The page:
Perhaps I’m missing something obvious here and if I am please let me know but I don’t think I am. Help me raise awareness and improve Outlook so it is easier for users to adopt Microsoft 365!

Organization doesn’t allow you to use work content


Let’s say you have a bright and shiny Microsoft 365 Business tenant that you have configured out of the box. This means you have set up the default policies, assigned licenses and installed the software for users.

Your user now receives an email like the above with a PDF attachment. The system has Adobe Acrobat reader set as the default PDF reader.


The user selects to open the attachment.


Adobe Acrobat launches as expected but you receive the above error:

There was an error opening this document. Access denied.


Instead, the user downloads the file to a local drive and then tries to upload it into a SharePoint Document Library as shown above.


They are greeted by another error:

Can’t use work content here.

Your organization doesn’t allow you to use work content here.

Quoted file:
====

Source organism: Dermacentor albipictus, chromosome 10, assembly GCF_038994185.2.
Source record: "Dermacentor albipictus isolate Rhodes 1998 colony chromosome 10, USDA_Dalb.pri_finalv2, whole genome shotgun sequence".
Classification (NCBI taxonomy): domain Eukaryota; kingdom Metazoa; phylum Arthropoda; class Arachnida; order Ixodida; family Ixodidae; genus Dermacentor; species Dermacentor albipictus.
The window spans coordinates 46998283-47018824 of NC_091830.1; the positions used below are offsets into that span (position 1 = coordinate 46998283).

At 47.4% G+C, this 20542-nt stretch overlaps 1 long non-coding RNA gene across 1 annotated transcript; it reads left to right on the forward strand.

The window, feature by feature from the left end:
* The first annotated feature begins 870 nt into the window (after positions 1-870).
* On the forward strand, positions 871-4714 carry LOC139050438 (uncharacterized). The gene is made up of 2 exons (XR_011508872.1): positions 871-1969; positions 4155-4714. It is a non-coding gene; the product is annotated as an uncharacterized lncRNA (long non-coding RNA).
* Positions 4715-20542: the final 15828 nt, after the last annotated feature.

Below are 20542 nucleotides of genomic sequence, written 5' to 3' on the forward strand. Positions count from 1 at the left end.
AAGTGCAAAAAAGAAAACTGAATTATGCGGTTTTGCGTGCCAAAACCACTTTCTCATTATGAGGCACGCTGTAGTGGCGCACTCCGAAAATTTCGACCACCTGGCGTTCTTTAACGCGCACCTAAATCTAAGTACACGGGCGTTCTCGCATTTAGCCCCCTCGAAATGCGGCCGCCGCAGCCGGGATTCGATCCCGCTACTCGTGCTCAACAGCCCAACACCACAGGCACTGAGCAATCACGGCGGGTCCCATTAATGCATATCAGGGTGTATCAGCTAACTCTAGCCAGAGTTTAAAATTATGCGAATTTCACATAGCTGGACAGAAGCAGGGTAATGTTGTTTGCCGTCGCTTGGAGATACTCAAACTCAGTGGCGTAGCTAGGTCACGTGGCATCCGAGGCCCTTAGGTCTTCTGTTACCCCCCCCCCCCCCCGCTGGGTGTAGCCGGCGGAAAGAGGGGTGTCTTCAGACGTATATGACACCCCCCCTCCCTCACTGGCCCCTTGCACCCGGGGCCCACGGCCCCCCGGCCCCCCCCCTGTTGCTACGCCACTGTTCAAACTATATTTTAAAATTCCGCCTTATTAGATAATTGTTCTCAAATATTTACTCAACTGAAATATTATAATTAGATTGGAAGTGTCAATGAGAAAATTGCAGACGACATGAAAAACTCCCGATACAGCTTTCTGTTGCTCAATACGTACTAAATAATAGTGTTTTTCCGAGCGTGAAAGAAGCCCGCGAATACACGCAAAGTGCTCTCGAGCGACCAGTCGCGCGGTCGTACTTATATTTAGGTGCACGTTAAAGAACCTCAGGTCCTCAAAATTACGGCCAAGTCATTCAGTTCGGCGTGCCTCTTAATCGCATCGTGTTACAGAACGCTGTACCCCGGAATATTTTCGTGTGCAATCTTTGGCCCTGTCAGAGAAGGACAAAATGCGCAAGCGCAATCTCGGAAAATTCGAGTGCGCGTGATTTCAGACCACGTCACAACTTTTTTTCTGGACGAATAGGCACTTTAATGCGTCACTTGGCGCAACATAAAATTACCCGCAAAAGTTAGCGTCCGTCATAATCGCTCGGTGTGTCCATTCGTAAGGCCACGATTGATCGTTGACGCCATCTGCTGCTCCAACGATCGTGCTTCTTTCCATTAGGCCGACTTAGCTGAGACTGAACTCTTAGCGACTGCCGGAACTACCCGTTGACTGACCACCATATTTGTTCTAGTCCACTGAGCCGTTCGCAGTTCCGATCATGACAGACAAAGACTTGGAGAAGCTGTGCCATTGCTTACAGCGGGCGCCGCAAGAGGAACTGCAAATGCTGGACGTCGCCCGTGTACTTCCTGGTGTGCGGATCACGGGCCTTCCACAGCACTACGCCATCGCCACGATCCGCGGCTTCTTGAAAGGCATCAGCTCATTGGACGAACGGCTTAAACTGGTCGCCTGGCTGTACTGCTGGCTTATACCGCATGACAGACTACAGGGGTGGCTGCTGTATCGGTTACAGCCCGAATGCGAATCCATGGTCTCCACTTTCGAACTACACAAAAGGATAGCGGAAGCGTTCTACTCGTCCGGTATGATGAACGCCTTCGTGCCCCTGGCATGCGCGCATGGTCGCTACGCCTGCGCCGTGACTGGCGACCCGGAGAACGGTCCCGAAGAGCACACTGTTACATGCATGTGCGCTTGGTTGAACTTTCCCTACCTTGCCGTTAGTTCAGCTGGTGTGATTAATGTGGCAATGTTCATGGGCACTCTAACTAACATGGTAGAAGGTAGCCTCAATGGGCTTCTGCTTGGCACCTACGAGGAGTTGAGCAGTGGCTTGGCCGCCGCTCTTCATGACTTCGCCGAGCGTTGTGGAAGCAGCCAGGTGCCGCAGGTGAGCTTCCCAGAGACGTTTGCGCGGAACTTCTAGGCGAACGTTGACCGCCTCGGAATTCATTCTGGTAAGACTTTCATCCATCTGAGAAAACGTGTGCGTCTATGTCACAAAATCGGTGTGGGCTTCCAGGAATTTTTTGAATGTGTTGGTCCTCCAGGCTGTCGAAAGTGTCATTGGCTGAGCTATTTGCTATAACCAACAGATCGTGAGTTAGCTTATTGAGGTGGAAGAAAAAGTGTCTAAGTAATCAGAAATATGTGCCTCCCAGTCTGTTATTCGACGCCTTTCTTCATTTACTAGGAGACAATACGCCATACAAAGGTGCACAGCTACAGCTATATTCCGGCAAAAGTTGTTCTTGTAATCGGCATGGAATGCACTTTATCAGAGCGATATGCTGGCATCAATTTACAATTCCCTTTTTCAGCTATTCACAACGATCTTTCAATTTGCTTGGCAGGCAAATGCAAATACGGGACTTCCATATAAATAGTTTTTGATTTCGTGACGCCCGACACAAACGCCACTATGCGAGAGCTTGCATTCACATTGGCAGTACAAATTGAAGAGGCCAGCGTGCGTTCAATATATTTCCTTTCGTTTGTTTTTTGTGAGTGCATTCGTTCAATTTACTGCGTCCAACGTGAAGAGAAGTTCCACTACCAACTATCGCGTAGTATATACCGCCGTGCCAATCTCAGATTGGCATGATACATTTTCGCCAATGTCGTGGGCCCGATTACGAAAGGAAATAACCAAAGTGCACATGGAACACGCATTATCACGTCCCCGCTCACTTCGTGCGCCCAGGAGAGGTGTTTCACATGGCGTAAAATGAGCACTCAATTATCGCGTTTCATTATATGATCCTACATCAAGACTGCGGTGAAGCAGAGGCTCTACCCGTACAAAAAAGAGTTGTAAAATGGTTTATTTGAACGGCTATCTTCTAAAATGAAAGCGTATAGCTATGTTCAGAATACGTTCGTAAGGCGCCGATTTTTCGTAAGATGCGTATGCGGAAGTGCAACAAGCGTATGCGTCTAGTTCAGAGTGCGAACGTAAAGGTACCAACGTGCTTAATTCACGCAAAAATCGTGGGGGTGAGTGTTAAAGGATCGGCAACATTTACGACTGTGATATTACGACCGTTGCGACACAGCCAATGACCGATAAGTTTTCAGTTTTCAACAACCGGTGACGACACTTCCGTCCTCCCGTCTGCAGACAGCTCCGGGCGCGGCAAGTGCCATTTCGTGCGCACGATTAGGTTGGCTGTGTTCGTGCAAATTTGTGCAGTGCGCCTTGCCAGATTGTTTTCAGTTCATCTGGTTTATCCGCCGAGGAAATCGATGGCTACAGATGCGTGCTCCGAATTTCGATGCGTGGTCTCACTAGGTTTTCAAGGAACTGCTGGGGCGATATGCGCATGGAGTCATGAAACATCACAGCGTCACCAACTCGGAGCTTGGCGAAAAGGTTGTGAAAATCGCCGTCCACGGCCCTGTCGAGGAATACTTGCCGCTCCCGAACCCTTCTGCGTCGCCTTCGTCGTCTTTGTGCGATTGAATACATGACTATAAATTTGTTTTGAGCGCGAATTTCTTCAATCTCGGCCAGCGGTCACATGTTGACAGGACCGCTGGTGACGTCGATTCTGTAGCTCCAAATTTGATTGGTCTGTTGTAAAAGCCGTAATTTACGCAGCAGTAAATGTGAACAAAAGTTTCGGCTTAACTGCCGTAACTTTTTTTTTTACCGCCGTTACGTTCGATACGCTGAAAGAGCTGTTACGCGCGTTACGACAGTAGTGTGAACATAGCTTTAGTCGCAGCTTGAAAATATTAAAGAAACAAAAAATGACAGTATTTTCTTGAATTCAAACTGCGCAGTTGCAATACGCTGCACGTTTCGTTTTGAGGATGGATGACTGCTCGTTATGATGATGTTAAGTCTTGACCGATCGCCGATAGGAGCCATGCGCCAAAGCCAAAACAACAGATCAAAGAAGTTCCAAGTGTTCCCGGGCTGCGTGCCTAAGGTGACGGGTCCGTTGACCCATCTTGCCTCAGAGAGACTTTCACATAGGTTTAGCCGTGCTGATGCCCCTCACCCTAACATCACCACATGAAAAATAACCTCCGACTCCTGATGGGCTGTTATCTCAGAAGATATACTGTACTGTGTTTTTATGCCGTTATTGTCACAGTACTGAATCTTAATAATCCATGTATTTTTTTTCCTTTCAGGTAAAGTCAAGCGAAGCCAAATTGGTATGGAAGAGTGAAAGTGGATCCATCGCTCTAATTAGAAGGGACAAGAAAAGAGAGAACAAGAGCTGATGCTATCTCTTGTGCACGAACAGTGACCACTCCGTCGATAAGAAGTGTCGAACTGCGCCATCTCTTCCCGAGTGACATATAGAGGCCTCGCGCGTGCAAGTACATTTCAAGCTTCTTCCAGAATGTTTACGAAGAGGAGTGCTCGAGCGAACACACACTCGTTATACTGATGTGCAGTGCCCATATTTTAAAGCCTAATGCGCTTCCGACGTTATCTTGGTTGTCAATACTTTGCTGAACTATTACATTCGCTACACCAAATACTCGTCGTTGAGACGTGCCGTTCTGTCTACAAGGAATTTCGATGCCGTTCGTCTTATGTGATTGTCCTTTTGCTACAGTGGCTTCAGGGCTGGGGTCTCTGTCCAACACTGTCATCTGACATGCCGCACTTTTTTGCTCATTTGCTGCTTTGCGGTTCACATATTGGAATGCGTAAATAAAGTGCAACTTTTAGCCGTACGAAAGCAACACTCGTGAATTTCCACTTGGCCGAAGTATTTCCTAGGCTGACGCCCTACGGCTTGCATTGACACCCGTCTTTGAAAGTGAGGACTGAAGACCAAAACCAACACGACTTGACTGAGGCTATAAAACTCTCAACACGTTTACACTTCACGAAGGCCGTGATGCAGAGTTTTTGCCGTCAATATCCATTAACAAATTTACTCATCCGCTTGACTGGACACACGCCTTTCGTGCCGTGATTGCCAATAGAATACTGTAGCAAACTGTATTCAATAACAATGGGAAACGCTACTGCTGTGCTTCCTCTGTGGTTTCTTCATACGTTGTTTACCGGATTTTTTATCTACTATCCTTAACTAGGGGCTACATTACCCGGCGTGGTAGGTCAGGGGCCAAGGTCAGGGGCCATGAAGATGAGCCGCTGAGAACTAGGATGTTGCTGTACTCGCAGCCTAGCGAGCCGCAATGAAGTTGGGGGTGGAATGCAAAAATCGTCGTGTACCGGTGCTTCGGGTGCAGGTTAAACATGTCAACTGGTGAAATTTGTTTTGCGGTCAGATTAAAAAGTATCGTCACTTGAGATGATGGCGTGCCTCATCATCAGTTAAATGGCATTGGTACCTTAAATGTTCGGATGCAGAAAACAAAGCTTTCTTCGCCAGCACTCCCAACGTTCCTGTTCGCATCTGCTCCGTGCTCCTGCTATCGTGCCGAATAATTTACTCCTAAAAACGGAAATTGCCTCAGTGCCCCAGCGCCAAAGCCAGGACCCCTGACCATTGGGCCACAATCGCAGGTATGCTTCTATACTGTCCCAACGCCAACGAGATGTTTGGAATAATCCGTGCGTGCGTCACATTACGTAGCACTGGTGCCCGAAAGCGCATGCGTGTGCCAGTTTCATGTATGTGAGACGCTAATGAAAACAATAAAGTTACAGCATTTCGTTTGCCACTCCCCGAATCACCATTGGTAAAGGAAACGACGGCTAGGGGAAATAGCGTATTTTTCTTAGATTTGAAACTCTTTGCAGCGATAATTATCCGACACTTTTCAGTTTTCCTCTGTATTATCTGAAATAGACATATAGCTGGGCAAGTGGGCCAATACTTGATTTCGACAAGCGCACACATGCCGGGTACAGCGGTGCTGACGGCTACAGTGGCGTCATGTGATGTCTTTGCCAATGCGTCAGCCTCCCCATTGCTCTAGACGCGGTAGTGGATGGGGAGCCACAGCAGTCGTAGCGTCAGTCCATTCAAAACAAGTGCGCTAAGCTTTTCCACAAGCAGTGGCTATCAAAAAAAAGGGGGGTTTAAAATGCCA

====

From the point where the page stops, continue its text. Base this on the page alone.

What’s going on? Why can’t users save files? In short, the reason is Windows Information Protection (AIP). You can read more about what WIP is here:

Protect your enterprise data using Windows Information Protection (WIP)

By default Microsoft 365 Business has WIP enabled. This means there is now a distinction between ‘corporate’ and ‘personal’ data. Corporate data is data that is created using pre-defined ‘corporate’ apps like Word, Excel, PowerPoint etc. Personal data is EVERYTHING else i.e. PDFs, files from network shares, local files. Why? Because these files were NOT created by the apps authorised by the WIP policy that has been enacted by Microsoft 365 Business.

Is there are correct way to se up WIP so you don’t get these hassles? Yes, there sure is but in this article let’s keep it simple and cover off how to disable WIP for the time being so users can get on with their work.


Locate the Microsoft 365 admin center and then select the Device Policies tile as shown above.


You should then see a list of policies as shown above. In this case, I have two Application Policies for Windows 10 (one for enrolled devices and another for non-enrolled devices).

If you have multiple Application Policies for Windows 10 you’ll need to take the following actions on each policy.


Select the policy to edit it. Details of the policy you select should appear on the right as shown above.

Locate the Restrict copying of company data line. Here you’ll see the Setting is ON, thus WIP is enabled. To change this setting, select the Edit hyperlink to the right as shown.


You should that that Prevent users from copying company data to personal files is ON as shown.


Change this setting to Off as shown and then select Save.